Dorchester Heights National Park Site Awaiting Repairs: Neighbors Complain Park is Going to the Dogs.

By Richard Campbell

The issue on hand is the de­teriorating condition of the Dorchester Heights monument, which has been closed for some time. Although the lawn is nice, the park is also badly in need of repairs to its stairs, and wall infrastructure. In the last deferred maintenance report for 2016, the Boston branch of NPS had deferred maintenance costs of $106,603,602, and we assume some part of that would belong to Dorchester Heights.

It must be understood that the Heights is within the same NPS Boston branch that includes the Charlestown Navy Yard, and Bunker Hill Monument- both of which have received very expen­sive renovations. The USS Con­stitution’s restoration was just completed for 12 million, and Bunker Hill was done in 2007 for 3.7 million.

Still despite these expenses, we wonder why smaller repairs to the stairs on the lawn of Dorchester Heights, could not occur more expeditiously.  Sources told us that work orders have been in the ready for a while, and we are contacting NPS locally to get some clarification on what it might cost to repair the stairs, and if there is a schedule for maintenance.  A Ranger confirmed that extensive repairs to the monument would be in the millions, and that NPS would not see that happening in the immediate future. The monument was listed on the National Register of Historic places in 2001, and the site received renovations in 1999 and 2014, but the monument has been closed since 2012, having the lawn stairs repaired seems kind of minor.  Increased funds were allocated in 2016 for NPS Boston. To quote the NPS site:

“The parks benefitted when Congress increased support in FY 2016 by providing an additional $90 million to address DM and an additional $28 million for transportation related DM, repairs, and construction. While increases like these enable the NPS to address more of its most critical requirements, the total maintenance needs across the system are still being identified in excess of current funding levels.”

This raises the issue of whether the National Parks will see an increase in repairs in 2017, and if Dorchester Heights “rates” as a park that deserves attention.  The manner in which is determined is the facility condition index or FCI.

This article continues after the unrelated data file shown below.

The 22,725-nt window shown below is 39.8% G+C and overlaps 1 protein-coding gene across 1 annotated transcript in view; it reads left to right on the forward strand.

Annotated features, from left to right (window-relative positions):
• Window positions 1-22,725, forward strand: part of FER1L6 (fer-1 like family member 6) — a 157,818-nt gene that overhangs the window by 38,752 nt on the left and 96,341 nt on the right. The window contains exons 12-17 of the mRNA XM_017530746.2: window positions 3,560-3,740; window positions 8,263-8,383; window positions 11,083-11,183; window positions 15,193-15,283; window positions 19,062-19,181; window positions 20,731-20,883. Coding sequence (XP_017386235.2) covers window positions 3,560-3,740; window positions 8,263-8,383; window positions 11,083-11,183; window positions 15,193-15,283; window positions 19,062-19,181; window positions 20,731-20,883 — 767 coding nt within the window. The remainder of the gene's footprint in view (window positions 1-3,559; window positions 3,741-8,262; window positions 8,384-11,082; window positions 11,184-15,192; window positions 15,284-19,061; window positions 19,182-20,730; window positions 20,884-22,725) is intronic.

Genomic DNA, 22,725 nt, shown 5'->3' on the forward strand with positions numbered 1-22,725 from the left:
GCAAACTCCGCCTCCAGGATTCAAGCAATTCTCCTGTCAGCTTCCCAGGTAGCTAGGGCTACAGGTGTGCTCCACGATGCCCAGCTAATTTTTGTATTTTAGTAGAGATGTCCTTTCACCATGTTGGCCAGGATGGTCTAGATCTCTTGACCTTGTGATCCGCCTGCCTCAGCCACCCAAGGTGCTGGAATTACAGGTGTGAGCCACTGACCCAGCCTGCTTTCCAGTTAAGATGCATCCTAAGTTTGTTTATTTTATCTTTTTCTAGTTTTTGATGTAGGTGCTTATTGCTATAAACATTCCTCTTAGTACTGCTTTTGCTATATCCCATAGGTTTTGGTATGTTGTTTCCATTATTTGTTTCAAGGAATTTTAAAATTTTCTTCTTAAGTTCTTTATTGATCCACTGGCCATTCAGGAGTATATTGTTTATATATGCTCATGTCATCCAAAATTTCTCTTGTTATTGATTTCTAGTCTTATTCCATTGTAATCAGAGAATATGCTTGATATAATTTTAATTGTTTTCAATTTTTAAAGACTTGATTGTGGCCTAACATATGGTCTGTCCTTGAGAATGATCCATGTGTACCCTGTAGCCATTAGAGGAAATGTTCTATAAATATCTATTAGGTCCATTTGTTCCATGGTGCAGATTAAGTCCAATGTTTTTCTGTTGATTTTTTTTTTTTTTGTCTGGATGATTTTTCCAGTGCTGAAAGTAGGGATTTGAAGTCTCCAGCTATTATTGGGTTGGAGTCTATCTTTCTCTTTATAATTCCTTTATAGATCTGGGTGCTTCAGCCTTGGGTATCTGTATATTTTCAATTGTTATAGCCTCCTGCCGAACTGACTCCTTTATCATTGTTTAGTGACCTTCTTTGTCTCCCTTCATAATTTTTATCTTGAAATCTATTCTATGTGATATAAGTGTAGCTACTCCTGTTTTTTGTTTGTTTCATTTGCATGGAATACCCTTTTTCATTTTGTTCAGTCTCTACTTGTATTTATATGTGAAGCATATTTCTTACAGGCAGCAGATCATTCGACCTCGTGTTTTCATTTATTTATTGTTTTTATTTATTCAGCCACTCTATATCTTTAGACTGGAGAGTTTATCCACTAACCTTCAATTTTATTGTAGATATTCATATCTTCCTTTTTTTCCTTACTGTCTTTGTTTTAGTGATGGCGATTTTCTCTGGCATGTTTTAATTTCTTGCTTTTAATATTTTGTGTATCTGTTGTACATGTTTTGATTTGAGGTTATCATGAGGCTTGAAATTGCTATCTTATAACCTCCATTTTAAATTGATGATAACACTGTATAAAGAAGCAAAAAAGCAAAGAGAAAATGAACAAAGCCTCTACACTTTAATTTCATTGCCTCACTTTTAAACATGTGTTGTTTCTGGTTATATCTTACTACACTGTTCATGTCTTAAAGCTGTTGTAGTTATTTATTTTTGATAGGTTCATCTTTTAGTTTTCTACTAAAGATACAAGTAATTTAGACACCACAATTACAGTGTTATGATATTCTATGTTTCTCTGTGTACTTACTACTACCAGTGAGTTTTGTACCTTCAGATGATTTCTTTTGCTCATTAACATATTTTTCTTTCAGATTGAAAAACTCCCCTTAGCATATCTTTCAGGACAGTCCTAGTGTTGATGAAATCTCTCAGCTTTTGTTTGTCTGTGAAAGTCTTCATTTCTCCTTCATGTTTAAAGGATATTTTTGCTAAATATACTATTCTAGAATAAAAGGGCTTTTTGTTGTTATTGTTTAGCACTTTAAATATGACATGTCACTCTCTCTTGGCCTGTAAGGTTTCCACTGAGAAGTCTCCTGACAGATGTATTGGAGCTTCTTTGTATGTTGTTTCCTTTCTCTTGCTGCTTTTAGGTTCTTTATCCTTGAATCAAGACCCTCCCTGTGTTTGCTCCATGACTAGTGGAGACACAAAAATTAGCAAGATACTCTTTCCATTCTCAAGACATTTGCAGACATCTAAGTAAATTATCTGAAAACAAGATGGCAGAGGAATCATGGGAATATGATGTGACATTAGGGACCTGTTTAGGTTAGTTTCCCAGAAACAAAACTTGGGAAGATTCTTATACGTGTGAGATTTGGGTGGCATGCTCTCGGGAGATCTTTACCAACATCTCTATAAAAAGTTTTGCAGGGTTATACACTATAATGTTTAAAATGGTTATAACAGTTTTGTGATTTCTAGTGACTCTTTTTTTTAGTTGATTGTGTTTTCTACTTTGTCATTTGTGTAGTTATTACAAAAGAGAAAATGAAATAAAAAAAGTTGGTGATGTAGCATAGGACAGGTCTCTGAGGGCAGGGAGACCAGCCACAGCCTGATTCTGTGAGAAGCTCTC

“What is the facility condition index?
The facility condition index (FCI) is a measure of a facility’s relative condition at a particular point in time. The FCI rating is a ratio of the cost of repair of the asset’s deferred maintenance divided by the current replacement value for the asset. A lower FCI rating indicates better facility condition.”

An interesting aspect of the preservation history of the monument on Dorchester Heights was the use of photogrammetry to monitor materials deterioration and structural problems that was completed in the 1982 NPS report. It would seem that the tower originally designed by Peabody and Stearns architects, (who also designed the Custom House Tower in downtown) and was erected in 1902. is not considered safe enough to be open to the public.  Much of the damage must be to the monument’s sustained exposure to the wicked weather on the heights, and one can see cracks on the façade.  The last time I was up in the top of the monument almost ten years ago, the condition didn’t seem that severe.

Dog Heaven

While the park lawn is very well groomed by NPS, another issue brought to SBO’s attention during our visit to the monument was the recent rash of dog owners who have been letting their pooches “run wild” without leashes. One dog owner who had her dog on a leash said that some of the “new” owners don’t pay attention to their dogs running around; and especially with families with small children, this can present a problem.  After visit­ing a few times in the morning, it seemed like a non-issue, as the owners were very respectful of the space, and stayed close by their dogs. We observed no signs telling owners dogs must be leashed, but will check with NPS further.

Jeanne Rooney

Jeanne Rooney is the Editor in Chief for South Boston Online.